Audi cars hav been part of Volkswagen ever since.
The first Audi vehicle to gain notice in the United States was the Audi Fox. The model came to the U.S. with the Audi 100LS in the 1970s. While the Fox was prized for its crisp styling and sprightly handling, the 100LS was rather dowdy and didn’t make much of an impact. However, the follow up car to the 100LS, built upon the styling of the Fox and called the Audi 5000, attracted a lot of attention. Large, luxurious, and featuring what would soon come to be a hallmark of Audi’s cars—a deliciously inviting interior treatment—the Audi 5000 made the company an overnight success.
Well, for a little while anyway...
During this period Audi took advantage of a change in the rules for rally cars permitting the use of four-wheel drive. The Audi Quattro (which means four in Italian) made its competition debut in 1980, and went on to dominate the sport throughout the 1980s. A road car based on the racing car was developed, giving Audi automobiles its first modern high performance passenger car. The turbocharged all-wheel drive Audi Quattro made 160 horsepower from 2.1 liters of displacement and established all-wheel drive as a significant aspect of Audi auto's DNA.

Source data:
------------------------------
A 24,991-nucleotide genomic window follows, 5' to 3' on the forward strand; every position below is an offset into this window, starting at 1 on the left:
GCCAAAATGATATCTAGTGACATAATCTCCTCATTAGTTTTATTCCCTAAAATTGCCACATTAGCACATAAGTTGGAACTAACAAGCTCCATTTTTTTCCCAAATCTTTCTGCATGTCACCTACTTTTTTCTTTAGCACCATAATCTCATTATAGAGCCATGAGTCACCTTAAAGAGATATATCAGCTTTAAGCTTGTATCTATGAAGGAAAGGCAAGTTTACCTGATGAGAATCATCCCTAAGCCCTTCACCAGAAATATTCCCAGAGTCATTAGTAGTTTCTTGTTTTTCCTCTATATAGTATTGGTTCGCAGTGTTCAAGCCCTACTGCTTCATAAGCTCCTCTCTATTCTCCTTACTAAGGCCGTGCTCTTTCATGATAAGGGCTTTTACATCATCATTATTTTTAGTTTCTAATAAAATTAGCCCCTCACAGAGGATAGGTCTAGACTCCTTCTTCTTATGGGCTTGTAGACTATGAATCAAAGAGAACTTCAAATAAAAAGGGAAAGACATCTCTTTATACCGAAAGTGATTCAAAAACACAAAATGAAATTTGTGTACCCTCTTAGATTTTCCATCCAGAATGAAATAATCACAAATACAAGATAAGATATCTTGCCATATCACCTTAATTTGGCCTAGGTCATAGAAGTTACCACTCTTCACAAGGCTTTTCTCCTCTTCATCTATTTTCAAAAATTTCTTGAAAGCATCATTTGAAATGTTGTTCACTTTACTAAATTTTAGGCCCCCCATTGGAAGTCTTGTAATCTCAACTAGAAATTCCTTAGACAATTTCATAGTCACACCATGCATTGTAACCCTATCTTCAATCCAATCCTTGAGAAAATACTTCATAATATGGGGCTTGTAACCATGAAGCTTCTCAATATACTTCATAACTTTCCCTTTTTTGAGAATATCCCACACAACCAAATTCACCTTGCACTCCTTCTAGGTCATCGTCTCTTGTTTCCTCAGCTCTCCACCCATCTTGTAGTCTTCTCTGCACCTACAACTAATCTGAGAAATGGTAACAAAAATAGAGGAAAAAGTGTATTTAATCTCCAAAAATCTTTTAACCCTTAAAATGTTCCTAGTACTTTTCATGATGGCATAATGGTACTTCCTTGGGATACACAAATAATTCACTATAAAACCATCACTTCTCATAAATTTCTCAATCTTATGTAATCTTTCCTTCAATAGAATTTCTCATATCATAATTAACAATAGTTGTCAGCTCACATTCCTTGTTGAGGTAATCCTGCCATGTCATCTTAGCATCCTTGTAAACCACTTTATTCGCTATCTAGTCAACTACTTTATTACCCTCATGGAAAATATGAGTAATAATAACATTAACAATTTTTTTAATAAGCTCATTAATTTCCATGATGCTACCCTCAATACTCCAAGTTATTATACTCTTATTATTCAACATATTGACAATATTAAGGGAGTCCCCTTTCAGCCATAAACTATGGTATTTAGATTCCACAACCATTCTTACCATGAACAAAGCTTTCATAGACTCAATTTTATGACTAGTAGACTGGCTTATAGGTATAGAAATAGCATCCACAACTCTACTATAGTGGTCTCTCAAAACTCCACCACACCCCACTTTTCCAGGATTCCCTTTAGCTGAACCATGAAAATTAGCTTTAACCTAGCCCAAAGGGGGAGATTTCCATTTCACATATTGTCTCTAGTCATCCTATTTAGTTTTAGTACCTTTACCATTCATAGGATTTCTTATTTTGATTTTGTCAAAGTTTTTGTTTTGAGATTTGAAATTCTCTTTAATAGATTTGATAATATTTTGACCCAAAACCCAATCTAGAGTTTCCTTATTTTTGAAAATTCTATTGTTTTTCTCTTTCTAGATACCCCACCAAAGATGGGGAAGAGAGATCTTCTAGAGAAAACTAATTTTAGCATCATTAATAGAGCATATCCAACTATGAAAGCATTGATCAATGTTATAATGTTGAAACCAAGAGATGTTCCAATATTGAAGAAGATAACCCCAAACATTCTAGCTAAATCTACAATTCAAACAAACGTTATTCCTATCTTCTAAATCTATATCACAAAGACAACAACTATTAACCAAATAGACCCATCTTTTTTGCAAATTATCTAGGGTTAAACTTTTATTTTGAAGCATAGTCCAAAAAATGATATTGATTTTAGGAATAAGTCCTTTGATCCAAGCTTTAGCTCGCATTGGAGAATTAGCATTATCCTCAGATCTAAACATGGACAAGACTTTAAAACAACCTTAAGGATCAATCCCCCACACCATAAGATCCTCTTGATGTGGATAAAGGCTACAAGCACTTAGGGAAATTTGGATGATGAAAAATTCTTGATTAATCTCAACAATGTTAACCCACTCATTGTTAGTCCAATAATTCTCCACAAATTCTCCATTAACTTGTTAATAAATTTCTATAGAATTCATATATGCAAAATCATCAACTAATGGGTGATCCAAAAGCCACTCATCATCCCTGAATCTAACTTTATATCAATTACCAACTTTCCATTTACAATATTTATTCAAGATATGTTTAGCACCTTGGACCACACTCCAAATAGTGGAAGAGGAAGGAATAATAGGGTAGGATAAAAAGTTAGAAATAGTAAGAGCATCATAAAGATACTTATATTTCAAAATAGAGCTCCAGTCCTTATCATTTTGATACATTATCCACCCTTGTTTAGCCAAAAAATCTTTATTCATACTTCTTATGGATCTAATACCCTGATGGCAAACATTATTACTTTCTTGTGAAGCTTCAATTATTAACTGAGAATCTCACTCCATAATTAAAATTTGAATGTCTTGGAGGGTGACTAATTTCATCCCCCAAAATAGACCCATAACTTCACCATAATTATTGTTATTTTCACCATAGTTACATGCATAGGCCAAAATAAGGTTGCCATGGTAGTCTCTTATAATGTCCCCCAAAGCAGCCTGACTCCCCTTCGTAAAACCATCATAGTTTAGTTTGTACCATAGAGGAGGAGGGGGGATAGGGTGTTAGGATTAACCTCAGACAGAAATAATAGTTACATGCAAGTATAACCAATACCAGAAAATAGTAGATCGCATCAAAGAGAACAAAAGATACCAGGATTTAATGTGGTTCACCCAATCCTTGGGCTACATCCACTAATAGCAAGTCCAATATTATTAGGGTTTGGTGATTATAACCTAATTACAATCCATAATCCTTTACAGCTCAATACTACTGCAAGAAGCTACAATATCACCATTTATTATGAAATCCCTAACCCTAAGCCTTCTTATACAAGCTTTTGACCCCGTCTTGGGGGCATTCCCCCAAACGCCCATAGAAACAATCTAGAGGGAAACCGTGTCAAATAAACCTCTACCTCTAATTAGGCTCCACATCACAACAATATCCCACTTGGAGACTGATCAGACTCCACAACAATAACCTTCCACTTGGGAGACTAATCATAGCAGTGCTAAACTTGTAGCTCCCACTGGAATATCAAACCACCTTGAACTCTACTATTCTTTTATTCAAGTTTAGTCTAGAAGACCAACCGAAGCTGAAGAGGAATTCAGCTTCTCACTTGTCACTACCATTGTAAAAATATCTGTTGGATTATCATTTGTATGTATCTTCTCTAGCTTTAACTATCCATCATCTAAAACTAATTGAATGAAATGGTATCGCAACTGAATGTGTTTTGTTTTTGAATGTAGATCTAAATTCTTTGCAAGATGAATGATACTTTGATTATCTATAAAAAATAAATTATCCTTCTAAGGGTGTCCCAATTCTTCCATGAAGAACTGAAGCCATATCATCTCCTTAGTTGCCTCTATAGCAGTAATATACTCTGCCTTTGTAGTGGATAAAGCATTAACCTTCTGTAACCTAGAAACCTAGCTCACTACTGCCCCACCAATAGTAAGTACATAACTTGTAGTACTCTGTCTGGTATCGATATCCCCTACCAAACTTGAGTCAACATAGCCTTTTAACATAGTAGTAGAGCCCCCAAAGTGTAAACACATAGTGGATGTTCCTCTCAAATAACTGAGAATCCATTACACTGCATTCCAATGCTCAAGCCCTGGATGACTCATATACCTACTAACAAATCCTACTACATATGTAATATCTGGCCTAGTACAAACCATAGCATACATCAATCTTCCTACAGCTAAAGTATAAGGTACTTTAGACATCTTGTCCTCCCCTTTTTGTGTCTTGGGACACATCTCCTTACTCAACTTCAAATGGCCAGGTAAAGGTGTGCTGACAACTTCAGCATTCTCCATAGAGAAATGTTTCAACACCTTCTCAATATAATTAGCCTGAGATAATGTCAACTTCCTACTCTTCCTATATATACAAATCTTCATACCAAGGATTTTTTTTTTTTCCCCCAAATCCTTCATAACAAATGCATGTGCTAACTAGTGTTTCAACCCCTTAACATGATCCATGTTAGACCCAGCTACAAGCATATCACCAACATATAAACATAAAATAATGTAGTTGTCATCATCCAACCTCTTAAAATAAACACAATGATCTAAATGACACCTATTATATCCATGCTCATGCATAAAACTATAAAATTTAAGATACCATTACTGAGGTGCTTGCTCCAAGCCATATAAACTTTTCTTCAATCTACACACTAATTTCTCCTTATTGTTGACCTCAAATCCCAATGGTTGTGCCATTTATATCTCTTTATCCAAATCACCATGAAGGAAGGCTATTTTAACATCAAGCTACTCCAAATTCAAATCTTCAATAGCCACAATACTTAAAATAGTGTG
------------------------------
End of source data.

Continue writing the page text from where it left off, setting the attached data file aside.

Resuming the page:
By the way, the only Audi vehicles to feature the word quattro with a capital Q on its badging is that first racing car. To honor its success, all subsequent usages begin with a lowercase q.
The company was riding high when the "unintended acceleration" scandal hit the Audi 5000 in the late 1980s. Audi’s emergence into popular culture, and the price point at which Audi cars were offered had attracted a lot of first-time European-car buyers out of American luxury cars. It is generally agreed the smaller continental pedal set and their closer proximity to one another (ideal for high performance driving) confused a lot of American drivers, leading them to apply the throttle when they wanted the brakes.
The problem inflated considerably when the CBS news magazine show 60 Minutes showed a 5000 rigged to accelerate without a driver at the wheel. The resulting panic dropped the bottom out of the sales of Audi automobiles and nearly ran the company out of the American market. Audi's U.S. sales volume, which had reached 74,061 in 1985, dropped to 12,283 in 1991, and stayed flat for three years. It took another nine years for Audi’s numbers to get back to where they were in 1985.
Needless to say, the company killed the 5000 name.
Today’s “A” nomenclature scheme was introduced in 1994, with the technological tour de force that is the Audi A8. First sold in the U.S. in 1997, the A8 featured a powerful V8 engine and an all aluminum body known as the Audi Space Frame—making it the lightest luxury car in its class. Building upon that, Audi's current sports cars, the TT and the R8, also use aluminum space frames. Known today for combining luxury with sporting attributes, Audi’s success with all-wheel drive has forced every luxury manufacturer to offer the drivetrain.